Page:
Nodejs C++ plugin, allowing to easily read data from raspberryPi's sensors.
For now, those sensors are supported :
- DHT22(or DHT21) (GPIO)
- DHT11 (GPIO)
- PIR (GPIO)
- BMP180 (i2c)
- TLS2561 (i2c)
Nodejs, npm and node-gyp are required. This actual version uses the 4.2.1 version of Nodejs, and may or may not be compatible with newer or older versions (but should be with newer versions).
To use i2c sensors, the i2c driver should be loaded, usually using raspi-config. The file (usually
/dev/i2c-1) used to communicate with the bus will be asked during the installation.
If you wish to use GPIO sensors, an existing installation of wiringPi is required. The shared library of wiringPi should be generated, and present in the default location, i.e.
Finally, node-gyp, g++/gcc 4.8.2 and Make are also needed to compile and generate the plugin. You can install node-gyp with npm, and g++/gcc and Make with your favorite package manager.
You should also look at the tests files (located in the test sub directory) and modify the pins and addresses according to your own configuration, using WiringPi own notation form GPIO sensors. If any sensor isn't connected, feel free to comment its initialization.
Building the plugin
npm will run the
install.sh script during the installation of the plugin. If all the requierments are met, all should go seamless and be ready to use right after!
Note : this is only for manual installation, npm users are not concerned.
Once everything is installed, simply run :
# To use i2c sensorsnode-gyp configure --gpio=falsenode-gyp build --release# To use i2c and gpio sensorsnode-gyp configurenode-gyp build--release
You should now be able to run the sensor test 'test.js' :
sudo node test/test_i2c.js # Test some i2c sensorssudo node test/test_gpio.js # Test a GPIO sensorsudo node test/test_all.js # Test both GPIO and i2c sensors
If your configuration is correct, you'll see some data from your sensors.
You can also build the plugin using the provided shell script :
Contrary to existing WiringPi binding to Nodejs, we aimed to provide the easiest way to use common GPIO and i2c sensors. First, you'll need to load the plugin :
var RaspiSensors = ;
Creating a sensor object is also pretty straight forward. The only needed informations are the sensor's type, and either its address (for i2c sensors) or its pin address (for GPIO sensors) :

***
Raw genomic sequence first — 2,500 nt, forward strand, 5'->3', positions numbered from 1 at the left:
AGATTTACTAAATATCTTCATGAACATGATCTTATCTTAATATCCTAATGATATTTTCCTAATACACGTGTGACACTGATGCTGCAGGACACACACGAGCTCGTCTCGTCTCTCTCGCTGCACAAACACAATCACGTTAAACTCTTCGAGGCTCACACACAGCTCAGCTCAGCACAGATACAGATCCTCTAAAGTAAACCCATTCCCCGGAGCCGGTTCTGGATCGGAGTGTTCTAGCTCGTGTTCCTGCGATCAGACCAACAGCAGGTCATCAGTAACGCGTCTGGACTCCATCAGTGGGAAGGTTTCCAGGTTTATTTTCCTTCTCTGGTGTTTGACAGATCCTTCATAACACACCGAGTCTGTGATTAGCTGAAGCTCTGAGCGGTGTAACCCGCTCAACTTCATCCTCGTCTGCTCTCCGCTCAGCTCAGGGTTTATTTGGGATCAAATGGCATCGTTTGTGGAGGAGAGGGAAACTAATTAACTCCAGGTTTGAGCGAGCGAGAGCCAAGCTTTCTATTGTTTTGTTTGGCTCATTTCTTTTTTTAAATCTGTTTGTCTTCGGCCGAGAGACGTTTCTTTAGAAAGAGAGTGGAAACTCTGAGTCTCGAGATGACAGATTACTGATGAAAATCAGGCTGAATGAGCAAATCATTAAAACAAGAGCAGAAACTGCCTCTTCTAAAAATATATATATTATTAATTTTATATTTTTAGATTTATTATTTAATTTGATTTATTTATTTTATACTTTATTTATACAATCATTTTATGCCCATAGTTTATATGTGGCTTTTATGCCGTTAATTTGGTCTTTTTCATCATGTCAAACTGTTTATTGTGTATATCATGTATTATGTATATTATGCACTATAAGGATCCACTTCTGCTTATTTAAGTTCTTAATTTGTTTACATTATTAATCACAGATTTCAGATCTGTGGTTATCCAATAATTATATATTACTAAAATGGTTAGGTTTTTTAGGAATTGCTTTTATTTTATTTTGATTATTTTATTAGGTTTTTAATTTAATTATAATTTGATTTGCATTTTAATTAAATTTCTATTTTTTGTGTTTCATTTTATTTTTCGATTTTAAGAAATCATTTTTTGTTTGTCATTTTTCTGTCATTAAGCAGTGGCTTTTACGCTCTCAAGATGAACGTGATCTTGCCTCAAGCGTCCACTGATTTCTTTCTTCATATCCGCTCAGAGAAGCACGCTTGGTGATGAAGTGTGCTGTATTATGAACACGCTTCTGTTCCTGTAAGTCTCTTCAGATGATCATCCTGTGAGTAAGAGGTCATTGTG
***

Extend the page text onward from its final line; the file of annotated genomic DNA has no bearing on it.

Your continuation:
var TSL2561 =type : "TSL2561"address : 0X39"light_sensor"; // An additional name can be provided after the sensor's configuration
Once your sensor is created, you'll be able to asynchronously fetch data from it :
The data will always have this structure :
type: 'Light' // The type of the value of the sensorunit: 'Lux' // The unit usedunit_display: 'Lux' // The displayable unitvalue: 819 // The raw value, exprimed in the specified unitdate: 'Sun Feb 14 2016 15:22:00 GMT+0000 (UTC)' // The js date of the fetchtimestamp: 1455463320449 // The timestamp of the previous datesensor_name: 'light_sensor' // The name of the sensor (so you can use the same callback for multiple sensors)sensor_type: 'TSL2561' // The type of the sensor
You can also bind a callback to fetch data at a provided interval :
BMP180; // Fetch data every 5 seconds
Intervals can be cleaned with the
Sensors types and returned values
|Sensor name||Sensor type||Value type|
|PIR Motion Sensor||PIR||Boolean|
|Value type||Value unit||Value unit display|
A working project using this plugin can be found here : https://github.com/Vuzi/MeteoNode
This project provides a web interface to monitor any raspberry pi sensor used, and stores data in a mongoDB database.
Note that, for now, root credentials are needed for any GPIO sensors because wiringPi needs it to access the GPIO bus, and because we need to access the i2c located in
Every library used is the property of their respective owners and/or collaborators.